By Jesse Rifkin
University of Connecticut
Jean Norman gazes around Paperback Trader, the small bookstore she had owned since 1980. Her eyes pause at the rows of comic books. “A young man named Jay used to stop by often for the comics,” she remembers. “He graduated in 1987 and lives in Florida now. But I still mail him his comic book subscriptions.”
No more. The entire building complex will soon be demolished.
Norman, age 82, has owned the space in the Storrs Commons & Marketplace complex since Jimmy Carter was president, but now she is being priced out. Construction work is being done next door on the Storrs Center, the new project in the southeast section of campus described as “one of the most ambitious publoic/private initiatives in the history of the state.” Any businesses that wanted to remain in the same location will have to move next door to the more expensive new complex.
Progress and expansion benefit the economy and consumers and provide the gears that make the machine of the free market turn. Yet it is worthwhile to remember the people who can be adversely affected in the process.
“I received a notification telling me that my rent was going up,” Norman said, “Up to two and half times the current rent. If I can’t pay, I have to be out of here by April 1.” She can’t pay.
She looks at the thousands of books covering the shelves — one with yellow pages looking unopened in decades, another one by J.K. Rowling. She looks at the old-school vinyl records collection for sale prominently displaying a used copy of The Very Best of the Everly Brothers. She looks at the toys and G.I. Joe action figures, the T-shirts including one with the Green Lantern logo, and the Pez dispensers at the checkout counter.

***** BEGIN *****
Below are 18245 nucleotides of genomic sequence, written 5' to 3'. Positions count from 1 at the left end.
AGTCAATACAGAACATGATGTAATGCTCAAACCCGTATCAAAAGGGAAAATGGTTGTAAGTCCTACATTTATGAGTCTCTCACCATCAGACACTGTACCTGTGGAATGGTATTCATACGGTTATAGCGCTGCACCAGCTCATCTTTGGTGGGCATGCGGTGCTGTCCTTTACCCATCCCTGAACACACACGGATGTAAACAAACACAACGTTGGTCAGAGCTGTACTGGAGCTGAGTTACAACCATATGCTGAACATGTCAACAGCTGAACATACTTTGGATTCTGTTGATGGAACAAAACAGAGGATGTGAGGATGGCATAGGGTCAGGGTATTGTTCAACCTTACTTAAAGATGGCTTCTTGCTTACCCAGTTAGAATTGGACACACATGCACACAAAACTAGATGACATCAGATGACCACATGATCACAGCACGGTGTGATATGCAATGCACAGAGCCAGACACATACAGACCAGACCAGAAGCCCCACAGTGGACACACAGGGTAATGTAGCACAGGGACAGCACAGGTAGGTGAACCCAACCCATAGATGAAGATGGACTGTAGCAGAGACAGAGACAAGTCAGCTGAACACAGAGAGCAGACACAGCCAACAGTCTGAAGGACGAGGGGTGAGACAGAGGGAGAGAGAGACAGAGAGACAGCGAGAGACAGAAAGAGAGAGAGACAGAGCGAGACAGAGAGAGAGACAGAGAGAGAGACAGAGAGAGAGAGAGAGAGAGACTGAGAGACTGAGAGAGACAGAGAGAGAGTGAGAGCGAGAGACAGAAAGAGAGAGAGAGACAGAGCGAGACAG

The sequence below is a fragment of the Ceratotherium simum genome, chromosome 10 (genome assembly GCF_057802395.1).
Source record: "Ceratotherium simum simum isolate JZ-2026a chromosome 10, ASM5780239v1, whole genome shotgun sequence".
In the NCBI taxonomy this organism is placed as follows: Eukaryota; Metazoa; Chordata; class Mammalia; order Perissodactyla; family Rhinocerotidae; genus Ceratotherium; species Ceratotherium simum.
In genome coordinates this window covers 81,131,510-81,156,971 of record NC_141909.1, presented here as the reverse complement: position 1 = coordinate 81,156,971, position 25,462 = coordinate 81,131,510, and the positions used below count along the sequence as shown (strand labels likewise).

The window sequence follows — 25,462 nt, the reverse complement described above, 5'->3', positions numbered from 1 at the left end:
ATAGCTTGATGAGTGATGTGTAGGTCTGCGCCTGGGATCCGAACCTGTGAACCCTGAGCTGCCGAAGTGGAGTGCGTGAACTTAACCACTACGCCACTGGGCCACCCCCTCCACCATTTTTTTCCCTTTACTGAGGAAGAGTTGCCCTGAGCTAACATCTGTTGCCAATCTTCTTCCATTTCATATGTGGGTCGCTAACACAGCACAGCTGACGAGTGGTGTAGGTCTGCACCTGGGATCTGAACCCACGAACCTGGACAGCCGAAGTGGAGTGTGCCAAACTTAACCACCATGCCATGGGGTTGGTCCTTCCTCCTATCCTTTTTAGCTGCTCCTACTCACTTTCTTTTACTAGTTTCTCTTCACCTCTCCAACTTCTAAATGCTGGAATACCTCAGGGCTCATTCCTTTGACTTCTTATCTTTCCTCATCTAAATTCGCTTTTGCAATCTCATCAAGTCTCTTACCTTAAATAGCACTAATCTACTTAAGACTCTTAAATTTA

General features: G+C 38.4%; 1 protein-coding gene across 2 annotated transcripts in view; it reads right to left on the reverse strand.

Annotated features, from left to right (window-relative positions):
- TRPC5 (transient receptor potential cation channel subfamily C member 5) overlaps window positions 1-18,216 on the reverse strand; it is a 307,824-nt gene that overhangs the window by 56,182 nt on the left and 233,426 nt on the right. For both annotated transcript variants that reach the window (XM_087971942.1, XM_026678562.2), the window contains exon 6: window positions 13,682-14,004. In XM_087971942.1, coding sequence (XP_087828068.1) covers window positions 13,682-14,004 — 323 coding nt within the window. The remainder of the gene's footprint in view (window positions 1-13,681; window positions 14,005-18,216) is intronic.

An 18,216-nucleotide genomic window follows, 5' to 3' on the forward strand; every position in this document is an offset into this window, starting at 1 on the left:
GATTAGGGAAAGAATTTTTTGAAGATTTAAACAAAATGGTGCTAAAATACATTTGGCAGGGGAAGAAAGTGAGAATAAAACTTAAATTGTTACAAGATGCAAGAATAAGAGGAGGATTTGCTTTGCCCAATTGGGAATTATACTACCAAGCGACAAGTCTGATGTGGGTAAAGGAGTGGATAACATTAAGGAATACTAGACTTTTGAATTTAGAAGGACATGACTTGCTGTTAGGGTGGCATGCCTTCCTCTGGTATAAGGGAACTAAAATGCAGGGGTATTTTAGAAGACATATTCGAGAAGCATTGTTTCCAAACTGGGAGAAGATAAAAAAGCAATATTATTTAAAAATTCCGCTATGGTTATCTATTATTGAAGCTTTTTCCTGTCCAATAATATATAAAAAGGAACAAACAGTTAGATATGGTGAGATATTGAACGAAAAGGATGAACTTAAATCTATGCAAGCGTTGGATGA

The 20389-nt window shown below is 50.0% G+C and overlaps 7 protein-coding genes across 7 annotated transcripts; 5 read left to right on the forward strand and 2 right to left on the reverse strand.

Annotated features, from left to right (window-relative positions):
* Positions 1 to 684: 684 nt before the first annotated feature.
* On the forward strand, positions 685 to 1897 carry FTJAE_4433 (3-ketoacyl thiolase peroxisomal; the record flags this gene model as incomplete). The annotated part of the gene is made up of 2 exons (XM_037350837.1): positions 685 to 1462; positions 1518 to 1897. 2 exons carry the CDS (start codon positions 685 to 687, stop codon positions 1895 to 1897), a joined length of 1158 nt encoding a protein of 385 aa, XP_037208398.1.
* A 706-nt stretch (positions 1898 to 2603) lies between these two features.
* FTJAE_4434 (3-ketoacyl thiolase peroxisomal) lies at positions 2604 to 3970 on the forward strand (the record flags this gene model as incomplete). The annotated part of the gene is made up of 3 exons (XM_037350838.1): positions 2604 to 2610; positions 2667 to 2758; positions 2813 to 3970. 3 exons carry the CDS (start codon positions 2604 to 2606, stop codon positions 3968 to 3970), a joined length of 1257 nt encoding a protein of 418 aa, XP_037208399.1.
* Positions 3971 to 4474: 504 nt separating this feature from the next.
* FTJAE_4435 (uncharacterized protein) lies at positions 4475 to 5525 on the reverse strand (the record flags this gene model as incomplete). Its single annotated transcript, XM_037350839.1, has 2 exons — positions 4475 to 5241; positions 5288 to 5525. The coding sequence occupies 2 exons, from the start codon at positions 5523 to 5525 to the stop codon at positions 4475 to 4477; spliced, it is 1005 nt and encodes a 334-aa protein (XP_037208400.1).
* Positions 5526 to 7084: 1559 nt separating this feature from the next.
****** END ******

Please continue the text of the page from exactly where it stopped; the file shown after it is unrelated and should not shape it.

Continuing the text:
… there is something unsettling about the thought of a local landmark … being turned into a parking lot.
The Storrs Commons & Marketplace complex is perhaps best known among the UConn student body for restaurants and bars including Wings Over Storrs, Husky Pizza and Tequila Cove. Yet Paperback Trader has lasted longer than any of them. Which of the current businesses in the complex were here when Norman first began? “The barbershop,” Norman answers, ranking her brain for a few moments. “And that’s it.”
Norman has been a member of the UConn family since 1947, when she arrived as a freshman majoring in psychology. “Tuition was $67 a semester.” she muses. “Hard to believe that now.” Her roommate that year had hometown friend named George and the roommated intoduced Jean and George to each other. They are still married today.
Norman spent many years as the administrative assistant for the dean of the UConn Business School before opening her store. The store has survived the expansion of mega-bookstore Barnes & Noble and Borders, The explosion of the Internet and the popularity surge of e-readers like the Amazon Kindle. “[Technology] has had no impact on our sales,” Norman claims. “None. People come here because they want.” Now they will not be able to.
On the whole, Storrs Center seems like a bright spot in what is otherwise a stagnant economy. Retail, restaurant and office space will total 200,000 square feet. The estimated construction budget is $230 million, the majority of which will be financed from private equity and debt sources by the developer, with retalitively minor contributions from taxpayer dollars. The project may have the potential to revitalize and transform an area largely dependent on an agrarian economyinto perhaps one of the preeminent destinations in the eastern half of Connecticut.
By all means, the project should proceed full steam ahead. But, there is something unsettling about the thought of a local landmark — where readers get lost in science fictin, where children excitedly pick up comic books, where the last true small independent bookseller in town survived yaear after year — being turned into a parking lot.
I bought Jurassic Park by Michael Crichton, “The Da Vinci Code” by Dan Brown, and a copy of Nelson Mandela’s autobiography “Long Walk to Freedom.” It was perfectly quiet inside the bookstore. As I left, the only sound I could hear was the loud grinding of construction equipment.
Jesse Rifkin, a sophomore majoring in journalism and political science at the University of Connecticut, is the first place winner of the 2012 Jeff Zaslow College Columnist Award of the National Society of Newspaper Columnists Education Foundation